During his daily press conference on Wednesday, Cuomo did not minimize the horror of death on such a scale, when even the basic rituals of mourning had been canceled. That’s why he said he had “mixed emotions” over the news that the number of hospitalizations had fallen in the past few days, indicating that social distance measures, at least for now, leveled the arc of infection.
“If we stop what we are doing, you will see the curve change,” Cuomo said.
A very good quality governor’s sense of progress is shared by Jeffrey Shaman, a professor of environmental health science at Columbia University who advises New York City.
Medical workers move corpses from refrigerated trucks outside Montefiore Medical Center in New York, April 4, 2020. (Kirsten Luce / The New York Times)
“There is some room for some optimism on this front,” Shaman said. But he also warned that “we must not be excited and not advance from ourselves,” and said that in two weeks’ time it might be possible to say whether the New York curve cannot be denied flat.
The professor looked for the right term to describe his state of mind before deciding “patiently optimistic.”
Elsewhere in the country, where people are struggling or preparing to face their pandemic, government officials stress the need for social exclusion by citing statistics that are simultaneously disappointing and convincing.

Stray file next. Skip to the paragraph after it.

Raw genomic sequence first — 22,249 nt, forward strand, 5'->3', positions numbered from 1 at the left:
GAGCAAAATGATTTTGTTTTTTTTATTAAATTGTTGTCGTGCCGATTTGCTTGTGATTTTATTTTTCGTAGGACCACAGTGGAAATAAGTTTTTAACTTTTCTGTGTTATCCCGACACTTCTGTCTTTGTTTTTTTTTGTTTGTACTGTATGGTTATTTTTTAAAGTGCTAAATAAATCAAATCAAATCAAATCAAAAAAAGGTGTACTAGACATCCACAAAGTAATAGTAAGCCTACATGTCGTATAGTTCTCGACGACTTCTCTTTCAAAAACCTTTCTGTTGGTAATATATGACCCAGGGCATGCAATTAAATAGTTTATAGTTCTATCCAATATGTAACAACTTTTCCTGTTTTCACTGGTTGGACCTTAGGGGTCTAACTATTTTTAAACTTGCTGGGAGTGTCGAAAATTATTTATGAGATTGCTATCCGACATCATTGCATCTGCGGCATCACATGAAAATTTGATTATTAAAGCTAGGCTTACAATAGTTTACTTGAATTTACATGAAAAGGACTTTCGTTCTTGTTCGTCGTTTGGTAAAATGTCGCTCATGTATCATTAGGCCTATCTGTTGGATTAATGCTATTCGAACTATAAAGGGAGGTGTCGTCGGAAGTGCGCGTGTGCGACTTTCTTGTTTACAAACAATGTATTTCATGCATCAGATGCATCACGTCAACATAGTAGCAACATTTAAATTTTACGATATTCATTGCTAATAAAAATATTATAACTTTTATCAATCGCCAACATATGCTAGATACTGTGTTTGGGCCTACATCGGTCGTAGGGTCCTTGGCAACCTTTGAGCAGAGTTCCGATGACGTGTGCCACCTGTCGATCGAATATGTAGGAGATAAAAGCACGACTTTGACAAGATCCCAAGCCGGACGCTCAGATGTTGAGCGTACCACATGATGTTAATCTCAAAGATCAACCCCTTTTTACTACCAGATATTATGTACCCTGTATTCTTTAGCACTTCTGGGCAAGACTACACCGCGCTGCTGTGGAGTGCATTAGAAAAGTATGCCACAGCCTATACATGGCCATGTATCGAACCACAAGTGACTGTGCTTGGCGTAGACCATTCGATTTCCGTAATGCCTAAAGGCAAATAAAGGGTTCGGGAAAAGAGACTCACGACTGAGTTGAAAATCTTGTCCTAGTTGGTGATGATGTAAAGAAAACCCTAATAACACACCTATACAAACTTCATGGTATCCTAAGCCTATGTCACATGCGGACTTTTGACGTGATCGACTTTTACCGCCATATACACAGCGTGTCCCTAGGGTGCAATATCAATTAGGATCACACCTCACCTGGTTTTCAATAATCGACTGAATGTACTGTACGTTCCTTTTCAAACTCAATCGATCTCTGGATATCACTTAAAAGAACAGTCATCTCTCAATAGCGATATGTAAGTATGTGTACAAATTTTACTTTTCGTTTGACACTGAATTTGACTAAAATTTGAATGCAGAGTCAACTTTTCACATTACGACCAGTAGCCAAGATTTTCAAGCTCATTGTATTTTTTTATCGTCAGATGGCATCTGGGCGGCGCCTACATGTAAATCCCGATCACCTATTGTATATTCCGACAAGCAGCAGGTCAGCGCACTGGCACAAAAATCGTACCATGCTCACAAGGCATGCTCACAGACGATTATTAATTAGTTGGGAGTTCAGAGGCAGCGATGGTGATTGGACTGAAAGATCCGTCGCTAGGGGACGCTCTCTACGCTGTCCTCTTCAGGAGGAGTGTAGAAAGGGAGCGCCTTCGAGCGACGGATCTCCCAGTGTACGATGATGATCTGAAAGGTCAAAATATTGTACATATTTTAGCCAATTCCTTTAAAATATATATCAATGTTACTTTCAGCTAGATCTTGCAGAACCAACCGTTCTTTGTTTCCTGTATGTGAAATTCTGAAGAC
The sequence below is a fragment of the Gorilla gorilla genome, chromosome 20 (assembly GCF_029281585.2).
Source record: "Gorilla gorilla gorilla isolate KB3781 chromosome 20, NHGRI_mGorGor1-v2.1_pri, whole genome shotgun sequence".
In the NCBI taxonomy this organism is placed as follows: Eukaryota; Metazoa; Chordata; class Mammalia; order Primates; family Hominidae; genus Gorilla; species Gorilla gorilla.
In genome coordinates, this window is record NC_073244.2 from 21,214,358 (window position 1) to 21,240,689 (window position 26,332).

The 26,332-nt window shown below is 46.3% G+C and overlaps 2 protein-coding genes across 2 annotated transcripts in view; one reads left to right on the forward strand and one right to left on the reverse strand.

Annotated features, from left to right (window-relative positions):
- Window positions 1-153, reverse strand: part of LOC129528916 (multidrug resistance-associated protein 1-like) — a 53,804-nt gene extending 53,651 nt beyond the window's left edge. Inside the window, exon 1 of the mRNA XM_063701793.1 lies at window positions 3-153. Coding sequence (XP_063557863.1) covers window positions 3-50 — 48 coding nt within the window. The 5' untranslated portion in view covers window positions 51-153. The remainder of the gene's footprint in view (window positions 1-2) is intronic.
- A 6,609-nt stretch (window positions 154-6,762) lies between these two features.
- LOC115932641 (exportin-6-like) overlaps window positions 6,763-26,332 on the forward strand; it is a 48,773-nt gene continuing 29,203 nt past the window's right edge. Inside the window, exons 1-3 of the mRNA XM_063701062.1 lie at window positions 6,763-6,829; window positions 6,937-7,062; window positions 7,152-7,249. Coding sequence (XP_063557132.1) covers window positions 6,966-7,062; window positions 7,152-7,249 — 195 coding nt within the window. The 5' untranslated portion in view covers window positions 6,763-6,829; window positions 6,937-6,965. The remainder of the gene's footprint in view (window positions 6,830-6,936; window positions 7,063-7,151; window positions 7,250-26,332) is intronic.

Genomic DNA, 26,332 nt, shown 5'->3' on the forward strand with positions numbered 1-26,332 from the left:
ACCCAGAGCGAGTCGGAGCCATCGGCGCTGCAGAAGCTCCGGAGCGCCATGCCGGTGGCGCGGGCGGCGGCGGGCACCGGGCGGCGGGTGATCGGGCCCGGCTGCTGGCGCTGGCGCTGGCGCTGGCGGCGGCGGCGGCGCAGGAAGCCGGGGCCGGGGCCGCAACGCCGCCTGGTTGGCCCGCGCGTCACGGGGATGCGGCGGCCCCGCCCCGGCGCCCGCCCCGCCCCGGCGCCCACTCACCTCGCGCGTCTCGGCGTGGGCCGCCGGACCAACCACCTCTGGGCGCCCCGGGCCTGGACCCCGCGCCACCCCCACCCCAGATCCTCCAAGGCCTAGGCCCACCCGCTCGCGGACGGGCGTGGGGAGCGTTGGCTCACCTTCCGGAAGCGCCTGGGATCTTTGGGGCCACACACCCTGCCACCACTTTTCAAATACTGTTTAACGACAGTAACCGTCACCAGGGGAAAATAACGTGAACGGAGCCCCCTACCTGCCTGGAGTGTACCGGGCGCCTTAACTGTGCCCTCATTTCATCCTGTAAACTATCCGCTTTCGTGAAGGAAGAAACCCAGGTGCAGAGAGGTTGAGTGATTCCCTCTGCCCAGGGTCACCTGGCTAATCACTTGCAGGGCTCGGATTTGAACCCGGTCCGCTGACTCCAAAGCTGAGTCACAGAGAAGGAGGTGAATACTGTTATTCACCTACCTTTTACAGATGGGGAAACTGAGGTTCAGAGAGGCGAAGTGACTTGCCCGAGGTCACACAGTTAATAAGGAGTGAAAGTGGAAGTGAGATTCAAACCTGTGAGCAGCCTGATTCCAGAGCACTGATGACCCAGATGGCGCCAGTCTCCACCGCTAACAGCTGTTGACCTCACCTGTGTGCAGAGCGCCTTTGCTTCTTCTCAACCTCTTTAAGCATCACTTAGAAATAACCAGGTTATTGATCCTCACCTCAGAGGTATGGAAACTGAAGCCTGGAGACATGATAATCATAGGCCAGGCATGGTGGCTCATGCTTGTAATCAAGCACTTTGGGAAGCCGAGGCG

In the state of Washington, where in February the virus raged through a nursing home in Kirkland, eventually killing 37 people, the spread rate has begun to decrease, and some comfort is taken that the number of deaths does not increase as fast as stated.
Over the weekend, Governor Jay Inslee reported that the state returned ventilators provided by the federal government. And on Wednesday, he announced that an Army field hospital that had been built by the federal government next to CenturyLink Square in Seattle would be removed, now concerns about hospital capacity had diminished.
“These soldiers took their lives to help the citizens of Washington when we really needed them,” Inslee said. “Since then, it has become clear that other countries need them more than we do.”